Transformational Discipleship: Revelation, Obedience, Transformation

by Chad Harrington

As I stepped back from interviewing Dave Buehring for Season One of The Disciple Maker’s Podcast, I knew one thing he said would stick with me for a long time — how transformation actually happens, which looks something like this:

Revelation -> Obedience -> Transformation

The reason this paradigm stood out to me so much is because it pieced together what had seemed disparate and fragmented: how transformation actually happens in the life of a follower of Christ.

Dave has written on obedience-based discipleship before, but I wanted to supplement what he’s written by articulating this trifecta of transformation in my own words. His progression of how transformational discipleship works emphasizes an important element of discipleship that we need to remember in our world today.

transformational-discipleship

It Starts with Revelation

Jesus’ relationship with the Father is our model for knowing God. Everything that was the Father’s belonged to Jesus as well. Jesus took from what God revealed to him and has given it to us: “All that belongs to the Father is mine. That is why I said the Spirit will take from what is mine and make it known to you” (John 16:15). This is the revelation of God to his people, and it can lead to transformation. While most people seem to recognize God through the created world — not everyone seems to be aware of divine revelation that comes to us on earth, here and now. This is the first step toward obedience.

It Moves Toward Obedience

Jesus clearly expected his disciples to obey him (John 14:15). Through the incarnation of Christ, God has revealed himself in the person of Jesus “all the fullness of the Deity lives in bodily form” (Col 2:9). Our response to the incarnate Christ (revelation) is our obedience.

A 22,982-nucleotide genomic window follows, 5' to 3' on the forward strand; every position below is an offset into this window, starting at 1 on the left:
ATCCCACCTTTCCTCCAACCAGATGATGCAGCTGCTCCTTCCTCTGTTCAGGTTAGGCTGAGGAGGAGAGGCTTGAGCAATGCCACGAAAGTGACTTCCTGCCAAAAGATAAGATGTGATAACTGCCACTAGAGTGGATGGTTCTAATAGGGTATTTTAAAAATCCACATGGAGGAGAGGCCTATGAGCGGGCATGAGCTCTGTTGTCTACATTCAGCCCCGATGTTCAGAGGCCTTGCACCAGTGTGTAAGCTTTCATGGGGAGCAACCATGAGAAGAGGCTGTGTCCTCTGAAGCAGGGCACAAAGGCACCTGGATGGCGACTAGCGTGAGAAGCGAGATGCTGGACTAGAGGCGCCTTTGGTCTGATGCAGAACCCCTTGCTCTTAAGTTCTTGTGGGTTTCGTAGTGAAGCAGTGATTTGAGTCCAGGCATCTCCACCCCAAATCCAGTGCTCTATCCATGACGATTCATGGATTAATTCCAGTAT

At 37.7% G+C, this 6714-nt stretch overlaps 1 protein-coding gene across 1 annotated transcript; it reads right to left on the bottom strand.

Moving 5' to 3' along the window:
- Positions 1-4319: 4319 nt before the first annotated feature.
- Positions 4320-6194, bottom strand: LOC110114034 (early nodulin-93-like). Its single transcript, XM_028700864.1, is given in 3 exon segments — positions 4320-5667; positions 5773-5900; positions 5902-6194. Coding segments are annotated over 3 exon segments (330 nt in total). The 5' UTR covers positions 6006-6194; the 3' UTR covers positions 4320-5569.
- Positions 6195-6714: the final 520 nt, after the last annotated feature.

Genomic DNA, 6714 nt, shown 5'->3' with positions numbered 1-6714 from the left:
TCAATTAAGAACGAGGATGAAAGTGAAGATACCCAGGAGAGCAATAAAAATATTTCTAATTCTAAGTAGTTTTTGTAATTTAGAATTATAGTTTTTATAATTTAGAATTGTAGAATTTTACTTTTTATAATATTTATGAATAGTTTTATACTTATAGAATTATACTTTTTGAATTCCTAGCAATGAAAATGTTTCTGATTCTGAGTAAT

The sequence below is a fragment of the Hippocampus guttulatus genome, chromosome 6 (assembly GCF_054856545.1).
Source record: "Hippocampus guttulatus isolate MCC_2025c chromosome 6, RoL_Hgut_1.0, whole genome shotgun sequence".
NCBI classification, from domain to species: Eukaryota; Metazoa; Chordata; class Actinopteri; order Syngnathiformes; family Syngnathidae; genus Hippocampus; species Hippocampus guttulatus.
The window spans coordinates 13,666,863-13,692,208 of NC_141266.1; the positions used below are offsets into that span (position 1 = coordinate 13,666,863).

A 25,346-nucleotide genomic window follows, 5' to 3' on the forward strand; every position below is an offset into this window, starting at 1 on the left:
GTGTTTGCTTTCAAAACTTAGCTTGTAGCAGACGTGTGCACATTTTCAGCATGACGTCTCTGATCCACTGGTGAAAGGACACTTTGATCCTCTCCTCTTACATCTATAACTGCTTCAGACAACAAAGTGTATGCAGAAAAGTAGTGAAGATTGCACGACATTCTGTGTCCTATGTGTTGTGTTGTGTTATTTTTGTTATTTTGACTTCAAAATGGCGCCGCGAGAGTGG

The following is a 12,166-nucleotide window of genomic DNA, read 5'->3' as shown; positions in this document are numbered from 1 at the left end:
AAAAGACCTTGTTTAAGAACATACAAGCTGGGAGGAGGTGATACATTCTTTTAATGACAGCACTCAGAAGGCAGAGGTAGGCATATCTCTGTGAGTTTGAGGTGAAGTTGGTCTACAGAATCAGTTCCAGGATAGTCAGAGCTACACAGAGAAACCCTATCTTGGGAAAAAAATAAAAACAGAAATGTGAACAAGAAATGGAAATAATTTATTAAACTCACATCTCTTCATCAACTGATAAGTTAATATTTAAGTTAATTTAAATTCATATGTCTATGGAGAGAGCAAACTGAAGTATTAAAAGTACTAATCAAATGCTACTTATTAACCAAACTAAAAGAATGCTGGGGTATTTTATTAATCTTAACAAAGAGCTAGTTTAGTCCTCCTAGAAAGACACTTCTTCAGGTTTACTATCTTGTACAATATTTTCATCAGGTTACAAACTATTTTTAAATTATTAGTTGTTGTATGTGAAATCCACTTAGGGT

It Leads to Transformation

It’s obedience by the power of the Spirit that transforms. God reveals himself so that we act on it, and once we act differently, he does a work in our lives that makes us increasingly holy.

This stands in contrast to a commonly practiced form of discipleship today: informational discipleship.

Informational Discipleship

When a disciple maker’s primary goal is to transfer data from one mind into another, this is informational discipleship. It’s easy for North American’s to fall into this trap for at least three reasons:

  1. Our education system. While our education is advanced in world history, some ingrained pedagogical difficulties seem to have stunted our growth as persons. Most schools teach through lecture to transfer information. Students listen, take notes, and regurgitate information in various forms, and it’s problematic when we try to teach in the Church — people are used to information transfer, without the necessity of transformational knowledge.
  2. Easy access to data. With the rise and proliferation of Internet sources of data, we can access just about any piece of “information” anytime we want to. Websites like Wikipedia and WebMD (among many more) are examples of easy access to data.
  3. Consumeristic tendencies. To add onto those external realities, many North Americans (in my experience) seem to have an inward thought-life that seeks to consume more than to give back. We’re all engrossed in that mentality, just to varying degrees.

Together, these three challenges are strokes against us as a people, and they make our obedience to Christ a challenge. Even more, they leave us *untransformed* by God’s revelation.

Transformational Discipleship

A different form of discipleship teaches us to obey Jesus. This is transformational discipleship, which lies in the realm of subjective knowledge. If informational discipleship is more about objective knowledge (facts, history, and data), then transformational discipleship is more about subjective knowing (experiences of God in the everyday occurences of our lives). The progression goes like this:

  • God reveals himself and what he desires for us to do
  • We obey God
  • Once we obey God, He brings transformation both in and through us

This is transformational discipleship.

From God’s revelation to our transformation, we become more like Christ. It’s simple, yet challenging; It’s divine, yet practical. Only by the power of the Spirit to the glory of the Father in the ways of the Son are we able to enter into the vast riches he has for us, which are “more than all we ask or imagine” (Ephesians 3:20).


*The post was inspired by Dave Buehring from “E05: Dave Buehring w/ Jeremy Camp and Loren Cunningham.”

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